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Nerd Reactor: For your other projects that you’ve worked on before, have you ever tried to go back to them and revive them? For example Dredd 2 or Halo?

Alex Garland: Well, they’re very different kinds of projects, those two. Halo was – I mean I know it’s up on IMDB or whatever but that was something I wanted to make thirteen years ago, I mean really a long time ago. I got hired to write a draft, and I wrote the draft and I got sacked, and someone else carried on and that’s the last I’ve ever heard of it. So, I haven’t got any insight into that project at all because it was such a long time ago, and anyway I was knocked off it.

So in the case of Dredd it’s slightly different. That was a film we actually got through to production and got released, but it didn’t do well in the box office at all, so that makes it almost impossible to get money for a sequel.

Nerd Reactor: Yeah, for me, and I know for a lot of fans out there, we enjoyed it a lot, and not a lot of people are watching it.

Alex Garland: Well, yeah, it’s strange. It’s like it’s gained a reputation almost once it got released, because certainly when it’s released very few people went to see that film. I think it got a second life maybe on digital downloads and DVD and that kind of thing. Although it has to be said, there were people – maybe you were one of them, I don’t know – there were people that really got behind it when it got released, like it got some real enthusiasm, and it just never really translated into any kind of commercial success. But in some ways it’s really nice because, like now that a bit of time has gone past, you can feel more sort of happy like a group of people made a film they were happy with and then other people seem to dig it, and that’s just a good feeling.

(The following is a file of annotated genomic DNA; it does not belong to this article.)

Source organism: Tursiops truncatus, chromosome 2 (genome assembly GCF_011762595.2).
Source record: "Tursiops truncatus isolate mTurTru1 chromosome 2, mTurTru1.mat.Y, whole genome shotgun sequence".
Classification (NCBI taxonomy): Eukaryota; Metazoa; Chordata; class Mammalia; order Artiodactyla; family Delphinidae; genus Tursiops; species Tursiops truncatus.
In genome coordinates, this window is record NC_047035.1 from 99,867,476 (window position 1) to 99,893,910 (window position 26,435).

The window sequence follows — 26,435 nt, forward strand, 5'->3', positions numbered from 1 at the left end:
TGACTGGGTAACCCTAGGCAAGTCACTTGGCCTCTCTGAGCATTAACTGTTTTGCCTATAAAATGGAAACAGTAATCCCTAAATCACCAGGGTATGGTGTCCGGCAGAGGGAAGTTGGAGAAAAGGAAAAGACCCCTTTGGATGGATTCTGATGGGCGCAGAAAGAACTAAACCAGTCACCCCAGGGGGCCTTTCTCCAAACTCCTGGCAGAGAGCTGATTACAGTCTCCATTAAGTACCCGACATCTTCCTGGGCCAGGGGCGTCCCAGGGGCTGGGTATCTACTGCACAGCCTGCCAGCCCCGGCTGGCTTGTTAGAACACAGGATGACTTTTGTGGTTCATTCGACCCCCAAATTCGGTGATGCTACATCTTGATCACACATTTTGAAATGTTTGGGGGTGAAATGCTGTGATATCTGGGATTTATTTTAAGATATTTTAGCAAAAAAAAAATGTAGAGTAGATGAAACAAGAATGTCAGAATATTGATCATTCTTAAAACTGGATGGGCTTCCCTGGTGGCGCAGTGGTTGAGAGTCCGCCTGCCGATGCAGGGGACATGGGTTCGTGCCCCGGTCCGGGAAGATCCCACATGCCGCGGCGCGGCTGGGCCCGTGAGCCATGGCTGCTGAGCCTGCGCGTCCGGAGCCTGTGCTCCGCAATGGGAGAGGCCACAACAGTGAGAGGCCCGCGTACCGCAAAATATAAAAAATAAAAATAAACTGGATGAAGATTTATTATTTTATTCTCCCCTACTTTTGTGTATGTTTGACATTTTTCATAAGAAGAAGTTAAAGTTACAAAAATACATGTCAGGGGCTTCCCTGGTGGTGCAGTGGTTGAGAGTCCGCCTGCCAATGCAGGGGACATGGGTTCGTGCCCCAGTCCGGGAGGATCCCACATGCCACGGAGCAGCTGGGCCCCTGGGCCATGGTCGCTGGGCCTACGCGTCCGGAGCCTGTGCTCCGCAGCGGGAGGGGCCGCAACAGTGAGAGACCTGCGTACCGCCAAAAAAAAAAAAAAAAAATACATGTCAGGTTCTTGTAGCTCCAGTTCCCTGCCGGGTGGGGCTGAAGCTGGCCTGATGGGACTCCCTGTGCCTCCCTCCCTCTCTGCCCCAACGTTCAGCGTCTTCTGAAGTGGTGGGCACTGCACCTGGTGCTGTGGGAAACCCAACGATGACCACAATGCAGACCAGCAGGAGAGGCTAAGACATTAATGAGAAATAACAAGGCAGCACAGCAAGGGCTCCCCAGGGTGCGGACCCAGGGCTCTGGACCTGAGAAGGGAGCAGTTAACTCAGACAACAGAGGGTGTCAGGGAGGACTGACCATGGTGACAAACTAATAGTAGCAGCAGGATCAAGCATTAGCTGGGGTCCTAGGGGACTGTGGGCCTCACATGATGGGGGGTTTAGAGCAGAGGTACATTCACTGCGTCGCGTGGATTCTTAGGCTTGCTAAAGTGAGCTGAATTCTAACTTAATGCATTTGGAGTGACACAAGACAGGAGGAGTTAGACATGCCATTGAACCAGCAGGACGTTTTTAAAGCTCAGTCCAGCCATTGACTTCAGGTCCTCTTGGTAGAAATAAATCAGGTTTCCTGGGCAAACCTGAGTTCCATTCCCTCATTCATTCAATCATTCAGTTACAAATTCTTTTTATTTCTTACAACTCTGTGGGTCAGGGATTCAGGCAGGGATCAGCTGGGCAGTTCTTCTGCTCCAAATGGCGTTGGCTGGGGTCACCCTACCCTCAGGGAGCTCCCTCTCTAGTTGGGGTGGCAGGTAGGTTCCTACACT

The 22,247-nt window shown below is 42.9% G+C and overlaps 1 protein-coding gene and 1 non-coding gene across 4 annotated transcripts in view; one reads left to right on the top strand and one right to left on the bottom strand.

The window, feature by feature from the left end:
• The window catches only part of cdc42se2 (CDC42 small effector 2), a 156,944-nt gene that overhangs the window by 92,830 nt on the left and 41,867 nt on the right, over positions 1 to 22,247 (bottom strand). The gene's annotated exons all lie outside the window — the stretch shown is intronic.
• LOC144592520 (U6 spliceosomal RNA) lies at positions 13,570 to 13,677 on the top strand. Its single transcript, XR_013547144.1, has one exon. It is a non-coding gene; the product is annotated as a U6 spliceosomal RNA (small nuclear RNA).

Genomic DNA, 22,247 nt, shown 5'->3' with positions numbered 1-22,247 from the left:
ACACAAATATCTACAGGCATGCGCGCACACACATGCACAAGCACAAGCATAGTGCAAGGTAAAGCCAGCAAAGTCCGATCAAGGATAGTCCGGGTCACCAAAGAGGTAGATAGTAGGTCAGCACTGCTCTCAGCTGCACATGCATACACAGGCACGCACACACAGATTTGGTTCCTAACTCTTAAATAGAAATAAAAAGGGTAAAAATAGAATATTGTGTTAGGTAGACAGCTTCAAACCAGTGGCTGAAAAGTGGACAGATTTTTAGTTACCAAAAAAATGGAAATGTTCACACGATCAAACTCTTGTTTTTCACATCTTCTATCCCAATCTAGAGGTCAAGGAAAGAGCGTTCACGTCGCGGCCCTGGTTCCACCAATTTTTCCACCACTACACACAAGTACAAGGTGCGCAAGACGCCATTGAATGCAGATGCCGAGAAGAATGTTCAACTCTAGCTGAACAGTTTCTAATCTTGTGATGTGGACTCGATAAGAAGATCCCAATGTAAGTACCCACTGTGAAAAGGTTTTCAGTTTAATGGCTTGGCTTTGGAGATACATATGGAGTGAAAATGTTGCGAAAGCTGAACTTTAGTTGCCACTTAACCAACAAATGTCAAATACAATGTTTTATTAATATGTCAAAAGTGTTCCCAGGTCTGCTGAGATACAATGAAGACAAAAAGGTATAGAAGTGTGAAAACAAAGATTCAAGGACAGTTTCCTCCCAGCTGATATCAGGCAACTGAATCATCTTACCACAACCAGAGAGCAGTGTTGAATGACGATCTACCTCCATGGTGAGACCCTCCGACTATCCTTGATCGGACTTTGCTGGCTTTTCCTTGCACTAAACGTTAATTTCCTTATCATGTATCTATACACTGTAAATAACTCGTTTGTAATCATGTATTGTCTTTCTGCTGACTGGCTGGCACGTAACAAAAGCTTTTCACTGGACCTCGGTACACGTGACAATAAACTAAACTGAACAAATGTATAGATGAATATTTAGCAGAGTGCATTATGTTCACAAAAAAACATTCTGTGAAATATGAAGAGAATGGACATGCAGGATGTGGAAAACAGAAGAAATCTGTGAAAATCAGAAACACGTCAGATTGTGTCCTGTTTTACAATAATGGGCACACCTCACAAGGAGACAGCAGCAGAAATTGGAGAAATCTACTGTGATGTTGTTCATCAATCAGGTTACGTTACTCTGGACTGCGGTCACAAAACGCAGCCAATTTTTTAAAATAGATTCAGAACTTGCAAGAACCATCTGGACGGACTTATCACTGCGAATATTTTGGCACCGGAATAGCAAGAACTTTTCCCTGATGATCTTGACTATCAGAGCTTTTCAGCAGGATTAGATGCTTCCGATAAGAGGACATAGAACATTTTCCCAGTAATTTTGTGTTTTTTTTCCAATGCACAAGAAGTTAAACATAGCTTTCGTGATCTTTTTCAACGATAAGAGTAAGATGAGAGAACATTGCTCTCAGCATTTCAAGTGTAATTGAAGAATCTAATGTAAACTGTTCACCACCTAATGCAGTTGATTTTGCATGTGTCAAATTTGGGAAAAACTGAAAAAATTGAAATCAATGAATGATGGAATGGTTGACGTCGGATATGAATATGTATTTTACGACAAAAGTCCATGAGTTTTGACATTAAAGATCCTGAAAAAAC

Nerd Reactor: Since Marvel is huge right now, if the company were to come up to you and ask you to do a movie with them, would you do it, and what would be your dream movie?

Alex Garland: My dream Marvel movie?

Nerd Reactor: Dream Marvel movie.

Alex Garland: The story I’d be the most pulled to is the one they’ve already got set up, and are way down the line of doing it. Good luck to them by the way. I’m– I think the group of people making it are really good actually, and I’m fascinated to see what they come up with. But the one I’d have thought I had the most prior attachment to was Doctor Strange, but it’s like I’m happier to encounter it as a viewer than working on the movie.                                     

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John 'Spartan' Nguyen
John 'Spartan' Nguyen 9085 posts

Assassin, scoundrel, editor-in-chief.